Understanding the reasons and risks for a Caesarean section.
MOST women have vaginal deliveries. There are occasions when delivery is by Caesarean section (CS), which is an operation that involves a surgical incision made in the abdomen and uterus, through which the baby is delivered.
The operation can be planned (elective), in which the need for it is apparent during pregnancy, or unplanned (emergency), when the operation is necessitated by complications which arise during labour.
According to the National Health Care Establishments & Work Force Statistics published in 2011, the overall CS rate in 2009 was 20.8% of all deliveries. The CS rate in the private sector was 30.3%. The CS rate in the public sector was 18.1%, compared to 15.7% in 2006. The overall CS rate in Kuala Lumpur was the highest at 29.5%, compared to 11.5% and 11.6% in Sabah and Kelantan respectively.
Medical reasons for planned CS
There are several medical reasons, and they are discussed below.
The foetal position may be bottom first (breech). The obstetrician will usually offer an external cephalic version (ECV), which is a procedure in which an attempt is made to move the foetus round to head first with the obstetrician’s hands on the mother’s abdomen.
However, ECV cannot be done in mothers with certain conditions (contraindications). If so, or ECV has been unsuccessful, a CS is often offered.
CS is done if the foetus’ longitudinal axis in relation to the mother (lie) is transverse and ECV is contraindicated or unsuccessful.
Multiple pregnancy, usually twins, may be another reason. They may be premature, the first twin may be a breech presentation, or they may be sharing a placenta. However, CS is not indicated if the first twin is presenting by the head. It is not guaranteed that CS reduces the risks of twin delivery.
CS may be considered if the foetus is small because of prematurity or growth retardation, and other complications are present because of increased risks in-utero or around the time of birth.
CS is done if the placenta is sited at the cervical canal (praevia), the diagnosis of which is usually made at 32 to 34 weeks gestation. A colour ultrasound, and possibly magnetic resonance imaging (MRI), is often done to check if the placental attachment is abnormal (morbidly adherent placenta), which is another reason for CS.
CS is done if the mother’s pelvis is small in relation to the size of the foetal head; her blood pressure is very high; or she has a medical condition, eg heart problem, that increases her risk during a vaginal delivery.
CS may be considered if there are certain circumstances in a mother who has HIV, herpes or hepatitis to reduce the risk of transmission of the infection to the foetus during delivery.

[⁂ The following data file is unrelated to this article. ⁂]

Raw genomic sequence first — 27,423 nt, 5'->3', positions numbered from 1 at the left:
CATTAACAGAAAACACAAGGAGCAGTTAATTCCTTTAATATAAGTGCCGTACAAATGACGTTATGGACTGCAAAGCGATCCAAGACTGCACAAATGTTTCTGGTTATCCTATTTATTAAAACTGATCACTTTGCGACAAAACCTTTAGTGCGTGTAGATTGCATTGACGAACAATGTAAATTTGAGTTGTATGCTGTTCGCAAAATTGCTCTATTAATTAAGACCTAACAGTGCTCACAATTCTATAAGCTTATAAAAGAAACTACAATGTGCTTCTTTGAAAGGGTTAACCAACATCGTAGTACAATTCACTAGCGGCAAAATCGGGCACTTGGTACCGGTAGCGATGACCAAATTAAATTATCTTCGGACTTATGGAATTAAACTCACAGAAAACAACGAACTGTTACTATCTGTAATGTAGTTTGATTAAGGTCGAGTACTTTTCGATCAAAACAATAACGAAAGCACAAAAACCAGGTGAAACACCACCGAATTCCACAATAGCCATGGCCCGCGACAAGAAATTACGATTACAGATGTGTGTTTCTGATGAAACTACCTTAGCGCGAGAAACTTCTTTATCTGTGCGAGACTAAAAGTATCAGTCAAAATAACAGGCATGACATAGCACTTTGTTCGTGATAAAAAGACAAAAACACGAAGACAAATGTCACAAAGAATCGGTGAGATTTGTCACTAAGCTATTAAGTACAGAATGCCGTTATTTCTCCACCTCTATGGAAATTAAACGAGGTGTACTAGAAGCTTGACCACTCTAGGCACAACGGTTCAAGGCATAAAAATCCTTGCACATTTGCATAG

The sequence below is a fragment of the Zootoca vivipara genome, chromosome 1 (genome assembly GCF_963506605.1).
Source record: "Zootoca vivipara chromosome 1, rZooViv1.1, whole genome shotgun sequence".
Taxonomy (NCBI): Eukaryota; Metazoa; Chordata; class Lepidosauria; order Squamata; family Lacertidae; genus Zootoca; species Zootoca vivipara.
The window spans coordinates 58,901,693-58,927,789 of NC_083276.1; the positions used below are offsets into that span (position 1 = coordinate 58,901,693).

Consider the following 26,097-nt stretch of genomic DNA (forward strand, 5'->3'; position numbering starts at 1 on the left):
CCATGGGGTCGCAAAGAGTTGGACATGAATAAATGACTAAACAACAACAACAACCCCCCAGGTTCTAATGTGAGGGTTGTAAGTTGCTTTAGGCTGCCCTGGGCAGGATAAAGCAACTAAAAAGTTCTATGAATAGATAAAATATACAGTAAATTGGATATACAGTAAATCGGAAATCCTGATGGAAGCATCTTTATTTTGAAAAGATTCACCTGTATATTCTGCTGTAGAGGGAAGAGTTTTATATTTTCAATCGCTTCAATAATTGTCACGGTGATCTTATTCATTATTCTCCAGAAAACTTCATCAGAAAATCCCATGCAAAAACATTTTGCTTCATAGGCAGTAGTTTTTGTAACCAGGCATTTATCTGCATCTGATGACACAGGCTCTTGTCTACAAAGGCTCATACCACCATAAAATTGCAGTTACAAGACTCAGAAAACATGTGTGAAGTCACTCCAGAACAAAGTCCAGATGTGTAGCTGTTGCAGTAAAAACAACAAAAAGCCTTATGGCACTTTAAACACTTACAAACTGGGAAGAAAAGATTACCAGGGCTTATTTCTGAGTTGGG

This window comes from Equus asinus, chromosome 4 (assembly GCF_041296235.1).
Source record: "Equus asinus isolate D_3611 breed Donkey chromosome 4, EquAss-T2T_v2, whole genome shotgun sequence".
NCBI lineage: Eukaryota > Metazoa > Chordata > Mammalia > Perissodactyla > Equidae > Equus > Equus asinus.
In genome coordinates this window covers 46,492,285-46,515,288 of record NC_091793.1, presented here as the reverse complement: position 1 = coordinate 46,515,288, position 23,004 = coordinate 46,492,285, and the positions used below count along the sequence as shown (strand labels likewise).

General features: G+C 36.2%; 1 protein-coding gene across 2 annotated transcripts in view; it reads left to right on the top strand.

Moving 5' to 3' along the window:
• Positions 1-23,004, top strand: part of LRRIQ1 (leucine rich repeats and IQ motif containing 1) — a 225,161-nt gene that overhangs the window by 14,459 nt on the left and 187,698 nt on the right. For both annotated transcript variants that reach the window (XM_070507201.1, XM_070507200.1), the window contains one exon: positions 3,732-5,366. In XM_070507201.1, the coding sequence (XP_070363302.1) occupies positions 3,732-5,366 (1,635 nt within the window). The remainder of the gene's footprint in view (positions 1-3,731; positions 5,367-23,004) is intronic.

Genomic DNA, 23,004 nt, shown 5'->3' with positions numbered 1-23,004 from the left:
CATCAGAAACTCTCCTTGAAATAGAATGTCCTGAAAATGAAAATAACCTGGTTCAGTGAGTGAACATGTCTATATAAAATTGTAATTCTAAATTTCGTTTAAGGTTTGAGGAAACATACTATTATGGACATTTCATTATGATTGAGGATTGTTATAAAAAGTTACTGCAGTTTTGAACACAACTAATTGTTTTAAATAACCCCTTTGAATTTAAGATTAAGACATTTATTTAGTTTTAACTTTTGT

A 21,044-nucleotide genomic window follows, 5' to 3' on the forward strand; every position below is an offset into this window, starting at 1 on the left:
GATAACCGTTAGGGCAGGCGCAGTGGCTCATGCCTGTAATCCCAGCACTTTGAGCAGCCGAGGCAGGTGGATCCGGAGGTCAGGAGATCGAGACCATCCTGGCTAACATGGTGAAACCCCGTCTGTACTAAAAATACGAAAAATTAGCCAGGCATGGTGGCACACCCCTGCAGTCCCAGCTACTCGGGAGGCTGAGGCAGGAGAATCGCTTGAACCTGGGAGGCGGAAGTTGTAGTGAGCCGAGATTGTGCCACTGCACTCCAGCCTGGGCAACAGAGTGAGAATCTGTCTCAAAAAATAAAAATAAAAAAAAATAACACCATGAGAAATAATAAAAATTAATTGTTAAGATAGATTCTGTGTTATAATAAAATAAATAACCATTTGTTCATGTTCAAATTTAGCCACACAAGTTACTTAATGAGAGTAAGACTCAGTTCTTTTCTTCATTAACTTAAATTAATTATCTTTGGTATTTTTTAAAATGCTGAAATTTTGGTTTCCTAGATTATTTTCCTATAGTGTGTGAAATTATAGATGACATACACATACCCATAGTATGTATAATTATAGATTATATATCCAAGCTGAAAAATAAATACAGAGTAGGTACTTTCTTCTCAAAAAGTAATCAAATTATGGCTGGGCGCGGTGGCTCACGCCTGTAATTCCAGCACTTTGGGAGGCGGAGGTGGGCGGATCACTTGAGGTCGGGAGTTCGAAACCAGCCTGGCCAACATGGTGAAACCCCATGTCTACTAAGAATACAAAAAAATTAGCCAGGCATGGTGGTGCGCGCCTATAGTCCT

An older mother’s chances of having a CS are increased because of increased risk of complications like high blood pressure, diabetes, large foetus, breech presentation, placenta praevia and slow progress.
Medical reasons for unplanned CS
An unplanned CS may be carried out for various reasons, ie concerns about maternal or foetal health, labour is not progressing, failed induction, or going into labour before a planned CS.
It may not be possible for the obstetrician to have a full discussion with the mother and/or her spouse in an emergency, especially when the baby needs to be delivered quickly.
CS involves making an incision, usually almost horizontal, on the abdomen at the top of the pubic bone. This permits another almost horizontal incision in the uterine muscle to deliver the baby, after which the placenta separates from the uterine wall and is removed.
A hormone injection, which causes the uterus to contract, is given to reduce blood loss. The incisions are then stitched back together.
A vertical abdominal incision is made if there is a previous scar. A vertical uterine incision is made in certain circumstances like transverse lie, previous vertical incision (classical CS), etc.
CS is done under regional (epidural or spinal) or general anaesthesia. In the former, the lower part of the body will be numb, and the mother will be awake. A screen will be in place so that the mother does not have to see her operation.
In the latter, she will be asleep. There is an increased risk of vomiting, especially if the CS is unplanned. If this occurs, stomach contents can get into the lungs (aspiration) and cause serious inflammation (aspiration pneumonitis).
Eating during labour may increase the chances of aspiration. The risk of vomiting is reduced by not eating, but taking drinks with the same concentration of electrolytes and sugar as the body’s (isotonic drinks), antacids and medicines is allowed.